The store manager, Michele, is the sweetest woman, and you can tell she’s really passionate about Michel Cluizel chocolate.
Michele told us about how Michel Cluizel (not to be confused with Michele!) established his family business in Damville, Normandy. According to her, his focus has always been on pure ingredients in everything that goes into the chocolate, and absolutely no emulsifiers. For example, Michel Cluizel chocolate would never contain vanilla extract, only vanilla taken directly from a vanilla pod.
After Michele helped us make choices, we excitedly sat down to our desserts!
First, Ann tried the Cacaoforté. This is 99% dark chocolate, and she definitely tasted the difference in ingredient quality. She described it as airy dark chocolate.
Another pretty chocolate was the Palet Mokaya. It’s pretty awesome: this chocolate was derived from one type of bean made in one plantation in Mexico. This way, the Cluizel family controls the quality of the bean, and can develop a relationship with the farmer. It’s the same attention to detail that goes into making wine, only this time with chocolate!
I began tasting the macarons, and started with my favorite flavor, pistachio, obviously.
Ann also tasted the Butter Salted Caramel (Guérande Lait if you want to impress with your French!). Unlike most salted caramels, at Michel Cluizel the salt is mixed in so that the chocolate is not as sweet. And of course the family knows where the ingredients come from: Guérande, France, which is famous for its salt!
I loved the blueberry macaron. It tasted just like pie, and you can definitely tell that it’s made with real fruit!
Ann’s favorite chocolates were the pralines. The first one she tried was the Praliné Royal Lait. Michel Cluizel chocolate is unique in that the hazelnuts and almonds are caramelized first instead of at the end of the process. Ann said that this one was phenomenal!
The other praline was green (official name: Forestière), and looked pretty cool. It’s a croquant filled with finer nuts than the previous praline.
I tried the coconut macaron next. I don’t normally like coconut-flavored desserts, but because this was made with real coconut shavings it was delicious and super moist.
All of the chocolates were pretty, but we adored the Cappucino chocolate! Too cute!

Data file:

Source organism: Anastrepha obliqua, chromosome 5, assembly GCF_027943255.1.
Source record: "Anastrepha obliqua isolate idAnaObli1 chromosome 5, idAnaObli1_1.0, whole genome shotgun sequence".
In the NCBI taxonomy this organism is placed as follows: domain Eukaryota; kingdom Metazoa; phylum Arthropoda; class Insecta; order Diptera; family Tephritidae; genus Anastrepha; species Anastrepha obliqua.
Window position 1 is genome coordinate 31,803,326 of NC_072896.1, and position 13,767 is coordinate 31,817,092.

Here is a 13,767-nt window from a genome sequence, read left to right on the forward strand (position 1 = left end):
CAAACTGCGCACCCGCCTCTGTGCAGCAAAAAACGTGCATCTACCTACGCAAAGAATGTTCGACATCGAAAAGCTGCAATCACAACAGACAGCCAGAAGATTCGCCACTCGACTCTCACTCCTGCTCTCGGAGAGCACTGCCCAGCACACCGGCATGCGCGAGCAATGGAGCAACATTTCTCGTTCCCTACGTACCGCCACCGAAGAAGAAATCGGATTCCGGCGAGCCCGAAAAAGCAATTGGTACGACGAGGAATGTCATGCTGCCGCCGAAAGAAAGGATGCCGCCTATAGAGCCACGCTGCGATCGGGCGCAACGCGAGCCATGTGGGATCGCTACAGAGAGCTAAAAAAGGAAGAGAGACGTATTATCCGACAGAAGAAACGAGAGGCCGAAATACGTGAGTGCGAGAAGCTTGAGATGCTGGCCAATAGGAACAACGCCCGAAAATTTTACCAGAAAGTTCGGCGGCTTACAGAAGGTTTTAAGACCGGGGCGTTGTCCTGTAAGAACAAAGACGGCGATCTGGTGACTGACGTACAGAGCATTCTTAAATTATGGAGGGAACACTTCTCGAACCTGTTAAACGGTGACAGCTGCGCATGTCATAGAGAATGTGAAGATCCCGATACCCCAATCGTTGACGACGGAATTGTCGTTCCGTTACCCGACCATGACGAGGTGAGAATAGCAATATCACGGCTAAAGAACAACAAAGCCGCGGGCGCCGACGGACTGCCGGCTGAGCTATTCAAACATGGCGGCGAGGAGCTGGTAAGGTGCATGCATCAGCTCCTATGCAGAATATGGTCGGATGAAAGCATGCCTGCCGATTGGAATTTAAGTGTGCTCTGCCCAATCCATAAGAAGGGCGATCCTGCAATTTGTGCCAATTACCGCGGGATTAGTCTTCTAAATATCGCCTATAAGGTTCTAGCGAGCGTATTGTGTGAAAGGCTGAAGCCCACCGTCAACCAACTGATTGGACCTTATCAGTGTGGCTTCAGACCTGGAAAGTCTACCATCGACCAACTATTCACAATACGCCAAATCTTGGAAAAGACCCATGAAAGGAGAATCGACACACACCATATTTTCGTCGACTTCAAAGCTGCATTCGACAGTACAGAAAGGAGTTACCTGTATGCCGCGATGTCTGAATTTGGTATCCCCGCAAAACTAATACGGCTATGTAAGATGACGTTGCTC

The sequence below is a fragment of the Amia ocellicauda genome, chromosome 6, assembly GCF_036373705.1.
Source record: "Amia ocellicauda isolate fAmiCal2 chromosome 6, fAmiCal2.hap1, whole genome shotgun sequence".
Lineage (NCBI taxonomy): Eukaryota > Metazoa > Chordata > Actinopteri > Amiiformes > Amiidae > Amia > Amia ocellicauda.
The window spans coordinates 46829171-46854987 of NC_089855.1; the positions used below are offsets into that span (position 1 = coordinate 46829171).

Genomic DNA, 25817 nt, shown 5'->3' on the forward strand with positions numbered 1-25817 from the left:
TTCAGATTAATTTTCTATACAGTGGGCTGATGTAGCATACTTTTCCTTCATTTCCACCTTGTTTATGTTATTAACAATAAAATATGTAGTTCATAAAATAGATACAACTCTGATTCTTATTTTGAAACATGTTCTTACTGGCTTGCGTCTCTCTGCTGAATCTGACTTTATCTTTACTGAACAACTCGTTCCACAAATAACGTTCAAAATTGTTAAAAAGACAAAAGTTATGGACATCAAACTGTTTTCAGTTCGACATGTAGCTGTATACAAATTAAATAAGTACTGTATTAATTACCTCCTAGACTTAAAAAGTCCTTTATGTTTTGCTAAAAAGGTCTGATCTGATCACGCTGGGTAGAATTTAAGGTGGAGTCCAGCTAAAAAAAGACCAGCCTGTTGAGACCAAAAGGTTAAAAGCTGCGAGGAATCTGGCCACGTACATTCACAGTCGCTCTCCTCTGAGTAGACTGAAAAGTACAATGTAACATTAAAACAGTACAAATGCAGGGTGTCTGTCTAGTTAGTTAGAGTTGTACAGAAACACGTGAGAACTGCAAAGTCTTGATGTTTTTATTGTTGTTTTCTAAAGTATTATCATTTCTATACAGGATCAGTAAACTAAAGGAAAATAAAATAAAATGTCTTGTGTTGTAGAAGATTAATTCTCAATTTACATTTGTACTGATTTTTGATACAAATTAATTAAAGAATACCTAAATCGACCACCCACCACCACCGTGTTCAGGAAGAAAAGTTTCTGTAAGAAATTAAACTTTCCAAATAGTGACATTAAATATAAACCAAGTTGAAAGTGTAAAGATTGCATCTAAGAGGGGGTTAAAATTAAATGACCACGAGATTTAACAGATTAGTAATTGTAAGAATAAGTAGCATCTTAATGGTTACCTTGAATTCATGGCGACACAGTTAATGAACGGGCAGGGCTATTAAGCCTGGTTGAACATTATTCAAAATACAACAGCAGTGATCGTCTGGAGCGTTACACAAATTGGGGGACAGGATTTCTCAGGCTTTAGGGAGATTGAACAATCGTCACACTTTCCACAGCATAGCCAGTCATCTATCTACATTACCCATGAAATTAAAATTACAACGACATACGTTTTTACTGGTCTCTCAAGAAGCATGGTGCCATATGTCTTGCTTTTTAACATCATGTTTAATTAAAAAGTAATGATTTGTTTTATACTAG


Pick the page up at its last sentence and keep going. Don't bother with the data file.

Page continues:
I love this picture of Ann!
The Champignon Bolet was shaped like a little mushroom!
I loved the raspberry macaron, and couldn’t get over how much it tasted like real raspberries! Now if only real raspberries tasted just like this macaron…
Ann of course had to try a truffe, and, of course, she loved it!
I don’t normally enjoy rose-flavored desserts, because they usually taste too perfume-y. So I was pleasantly surprised when this rose macaron was light and tasty, without the hint of perfume sprayed directly in your mouth.
Ann liked the Figaro (and I liked the name!) which had vanilla pod and chocolate gianduja.
The lavender macaron was gorgeous, and didn’t have the perfume-y problem either.
The Perles Ivoire is a praline coated with white chocolate. It didn’t make for the most exciting photograph, but it made up for that in taste!
My favorite macaron of the day was the almond. It actually has me questioning whether or not pistachio is still my favorite macaron flavor…
All in all, Ann loved the chocolate, and could definitely taste a difference. The flavor in Michel Cluizel chocolate is stronger and more distinct, and each piece tastes delicate. I also could taste a difference in the macarons, and loved that each flavor tasted exactly like the real thing. Thank you Michele!
Feeling daring? The website also has recipes for you to make with Michel Cluizel chocolate!
I feel a new recipe post coming on…